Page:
But the effect of fasting has is that it requires you to draw more nutrients from your body, so the higher the intensity of your run, so if you're going to the track doing intervals on the track or doing a
Your body's going to draw newsroom nutrients from somewhere, and when it no longer has the ability to draw on glycogen stores, because even at our long run pace we're burning fat and glycogen at the same time, it's just heavily shifted towards fat fuel mix.
At that time, when you are unable to burn any more glycogen, you run out your glycogen stores, at that time then your body is going to start breaking down muscle and that is something we do not want under any circumstances, because then we'd have to do all this extra work to build up the muscle that shouldn't have been broken apart for a fuel in the first place.
Which leads us to other problems, and that can be injury or a susceptibility to over-training, because what happens because we're over-trained, right? We are working too hard for our body to recover fast enough to keep up with the training load we're asking it to go through.
So, if you've broken down muscles for fuel, instead of just bringing them down from the exertion in your exercise, in your run, then you're placing extra strain on your body and the temptation to go into overtrain is going to be greater, or the likelihood of going to over-training is going to be greater because you put that extra demand that your body is unable to cope with, so you recover slower.
All of this is really to say fasting may have some benefit. There are, as I mentioned earlier, some studies that show it has some benefit to improving our ability to burn fat aerobically, which is good for us in the longterm, but it is not conclusive. We don't have enough evidence yet to suggest that it is in fact the way to go.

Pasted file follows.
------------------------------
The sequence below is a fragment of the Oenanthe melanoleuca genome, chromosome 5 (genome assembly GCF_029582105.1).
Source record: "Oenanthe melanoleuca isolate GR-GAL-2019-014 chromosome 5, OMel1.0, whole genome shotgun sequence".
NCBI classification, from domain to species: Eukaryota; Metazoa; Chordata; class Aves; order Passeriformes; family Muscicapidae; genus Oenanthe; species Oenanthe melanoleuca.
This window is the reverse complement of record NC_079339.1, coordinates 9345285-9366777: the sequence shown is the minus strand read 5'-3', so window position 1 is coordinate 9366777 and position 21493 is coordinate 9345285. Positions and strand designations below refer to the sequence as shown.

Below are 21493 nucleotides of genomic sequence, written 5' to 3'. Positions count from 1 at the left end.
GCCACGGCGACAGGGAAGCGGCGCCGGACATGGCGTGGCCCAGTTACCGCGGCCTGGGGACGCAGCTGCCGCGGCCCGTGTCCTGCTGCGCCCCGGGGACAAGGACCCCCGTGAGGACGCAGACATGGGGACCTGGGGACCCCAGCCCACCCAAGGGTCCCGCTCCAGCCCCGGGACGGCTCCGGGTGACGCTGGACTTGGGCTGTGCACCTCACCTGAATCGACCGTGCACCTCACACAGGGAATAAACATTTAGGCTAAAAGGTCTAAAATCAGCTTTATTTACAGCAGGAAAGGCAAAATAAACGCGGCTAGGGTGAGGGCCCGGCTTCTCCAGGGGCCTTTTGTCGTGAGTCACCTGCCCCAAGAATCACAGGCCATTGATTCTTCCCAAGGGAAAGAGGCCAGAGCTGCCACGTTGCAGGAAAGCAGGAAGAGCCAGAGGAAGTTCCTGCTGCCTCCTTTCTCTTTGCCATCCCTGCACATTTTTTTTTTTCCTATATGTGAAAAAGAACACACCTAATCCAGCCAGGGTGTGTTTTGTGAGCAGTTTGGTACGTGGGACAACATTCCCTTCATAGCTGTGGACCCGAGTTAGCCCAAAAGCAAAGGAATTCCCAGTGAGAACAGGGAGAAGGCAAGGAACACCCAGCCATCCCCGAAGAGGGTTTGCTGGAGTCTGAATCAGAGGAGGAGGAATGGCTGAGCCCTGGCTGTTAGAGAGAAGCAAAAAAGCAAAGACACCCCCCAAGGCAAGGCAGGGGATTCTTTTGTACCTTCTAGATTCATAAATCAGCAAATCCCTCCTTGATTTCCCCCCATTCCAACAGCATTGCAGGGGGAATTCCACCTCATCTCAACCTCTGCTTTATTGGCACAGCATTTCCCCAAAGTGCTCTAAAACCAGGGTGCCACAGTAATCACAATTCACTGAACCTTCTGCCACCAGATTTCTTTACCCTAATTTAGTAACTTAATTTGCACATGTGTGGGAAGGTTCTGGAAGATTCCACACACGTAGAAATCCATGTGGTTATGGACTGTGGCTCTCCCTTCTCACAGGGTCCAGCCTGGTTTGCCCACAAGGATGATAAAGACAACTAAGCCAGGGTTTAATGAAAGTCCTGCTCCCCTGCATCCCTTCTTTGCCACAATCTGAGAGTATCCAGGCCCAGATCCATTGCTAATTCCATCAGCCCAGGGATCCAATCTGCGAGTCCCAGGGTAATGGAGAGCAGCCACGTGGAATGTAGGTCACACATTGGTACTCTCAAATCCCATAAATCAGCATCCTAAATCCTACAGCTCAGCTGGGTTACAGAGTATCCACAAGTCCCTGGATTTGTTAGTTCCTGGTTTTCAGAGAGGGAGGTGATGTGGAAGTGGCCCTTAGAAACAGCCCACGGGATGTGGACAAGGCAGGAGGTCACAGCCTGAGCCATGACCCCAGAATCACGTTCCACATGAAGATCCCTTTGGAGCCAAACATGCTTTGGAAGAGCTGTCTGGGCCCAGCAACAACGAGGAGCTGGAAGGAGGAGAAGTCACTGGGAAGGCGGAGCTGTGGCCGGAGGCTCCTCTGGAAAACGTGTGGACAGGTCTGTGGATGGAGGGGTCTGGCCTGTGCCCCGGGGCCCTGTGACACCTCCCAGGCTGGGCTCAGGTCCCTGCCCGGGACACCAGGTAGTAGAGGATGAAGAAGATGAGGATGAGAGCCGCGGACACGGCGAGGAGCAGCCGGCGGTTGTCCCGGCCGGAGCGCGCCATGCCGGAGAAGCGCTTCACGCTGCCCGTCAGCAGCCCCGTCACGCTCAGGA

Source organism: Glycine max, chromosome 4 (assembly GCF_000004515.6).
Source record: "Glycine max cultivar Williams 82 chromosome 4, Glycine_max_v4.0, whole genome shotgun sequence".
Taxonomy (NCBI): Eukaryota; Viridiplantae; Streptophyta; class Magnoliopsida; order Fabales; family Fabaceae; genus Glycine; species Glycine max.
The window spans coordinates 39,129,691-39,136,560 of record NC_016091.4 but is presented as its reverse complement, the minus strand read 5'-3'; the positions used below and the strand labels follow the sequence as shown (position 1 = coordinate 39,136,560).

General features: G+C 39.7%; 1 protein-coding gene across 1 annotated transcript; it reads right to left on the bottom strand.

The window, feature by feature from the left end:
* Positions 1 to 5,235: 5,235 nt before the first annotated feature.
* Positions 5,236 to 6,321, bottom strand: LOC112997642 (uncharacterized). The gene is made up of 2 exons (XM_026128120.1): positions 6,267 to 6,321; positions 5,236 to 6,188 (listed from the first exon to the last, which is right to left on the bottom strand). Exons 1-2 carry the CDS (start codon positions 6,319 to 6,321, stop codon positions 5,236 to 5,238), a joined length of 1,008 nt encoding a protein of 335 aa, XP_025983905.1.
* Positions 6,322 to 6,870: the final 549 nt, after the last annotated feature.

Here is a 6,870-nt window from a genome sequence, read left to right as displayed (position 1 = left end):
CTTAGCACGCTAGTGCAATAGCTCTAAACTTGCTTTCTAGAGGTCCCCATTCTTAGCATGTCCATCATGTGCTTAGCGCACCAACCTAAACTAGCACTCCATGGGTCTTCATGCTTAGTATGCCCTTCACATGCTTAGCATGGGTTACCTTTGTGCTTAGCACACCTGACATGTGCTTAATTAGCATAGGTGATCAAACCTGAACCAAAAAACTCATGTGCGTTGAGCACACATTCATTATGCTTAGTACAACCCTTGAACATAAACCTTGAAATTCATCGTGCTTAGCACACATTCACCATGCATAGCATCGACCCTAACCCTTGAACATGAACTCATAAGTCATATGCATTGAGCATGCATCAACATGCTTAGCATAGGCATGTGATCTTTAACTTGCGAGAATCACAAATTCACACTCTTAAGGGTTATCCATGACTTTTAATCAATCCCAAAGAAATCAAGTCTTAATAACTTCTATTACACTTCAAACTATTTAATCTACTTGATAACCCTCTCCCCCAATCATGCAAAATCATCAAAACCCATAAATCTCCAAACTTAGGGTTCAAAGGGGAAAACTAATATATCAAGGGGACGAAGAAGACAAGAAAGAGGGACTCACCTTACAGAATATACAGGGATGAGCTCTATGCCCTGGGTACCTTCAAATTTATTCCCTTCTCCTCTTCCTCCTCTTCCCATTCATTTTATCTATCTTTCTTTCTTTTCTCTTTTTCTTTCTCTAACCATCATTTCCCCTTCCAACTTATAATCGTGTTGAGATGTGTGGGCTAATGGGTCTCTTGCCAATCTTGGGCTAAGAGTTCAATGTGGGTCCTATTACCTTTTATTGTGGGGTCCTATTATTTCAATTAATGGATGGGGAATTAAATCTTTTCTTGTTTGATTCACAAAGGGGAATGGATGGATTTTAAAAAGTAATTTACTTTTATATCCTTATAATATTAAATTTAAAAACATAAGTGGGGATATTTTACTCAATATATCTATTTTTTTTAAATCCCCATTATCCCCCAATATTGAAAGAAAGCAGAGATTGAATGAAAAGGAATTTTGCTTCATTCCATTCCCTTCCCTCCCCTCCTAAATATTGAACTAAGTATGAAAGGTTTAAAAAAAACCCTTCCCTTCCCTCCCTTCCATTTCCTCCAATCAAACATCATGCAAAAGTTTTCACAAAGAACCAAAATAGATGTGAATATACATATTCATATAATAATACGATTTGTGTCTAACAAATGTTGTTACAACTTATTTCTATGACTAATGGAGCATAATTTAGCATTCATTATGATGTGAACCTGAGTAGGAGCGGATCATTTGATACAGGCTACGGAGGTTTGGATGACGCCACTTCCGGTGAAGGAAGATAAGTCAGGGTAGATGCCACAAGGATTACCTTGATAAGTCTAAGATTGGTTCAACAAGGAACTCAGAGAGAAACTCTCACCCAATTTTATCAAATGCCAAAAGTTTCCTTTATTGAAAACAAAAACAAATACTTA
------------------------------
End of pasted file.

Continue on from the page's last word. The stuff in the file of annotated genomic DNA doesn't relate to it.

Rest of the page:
There's a lot of anecdotal evidence right now that intermittent fasting is the way to train, is the way to get lean, all of these things. But there is some new evidence coming out suggesting that it may not be all that it's cracked up to be. Be wary of fats, always be wary of fats.
Now, that isn't to say that there isn't a kernel of truth in the things that come out, because we're always developing our knowledge base, as humans this is what we do, we research, we push the envelope, we try new things. So, it is perfectly fine to look into new things, but look at them with an air of skepticism.
Do your research, look to the trusted experts in fields and see who says what. Is there a plurality or consensus that this is a thing? that this is actually beneficial? Is there enough data to say, “Hey, yes, this is true”? Or is it some kind of pop science article or the author didn't really understand the study that they were drawing from and drew incorrect conclusions? That happens all the time. And I talk about that with my guests on the smart athlete podcast.
So if you want to know straight from the horse's mouth, speaking to the people doing the research, subscribe to the channel, stick around for my other show, it comes out on Fridays, every Friday. But, for now, if you want to try intermittent fasting, do it in a way where you're not going to be doing those intense runs right afterwards, at least eat something before you do those intense runs and keep track of how you feel, how your training is going, all that kind of stuff.
Be wary of getting yourself into a situation where you're going to be injured or over-trained. All right. Well, I'll see you next time on the next episode of Runner’s High.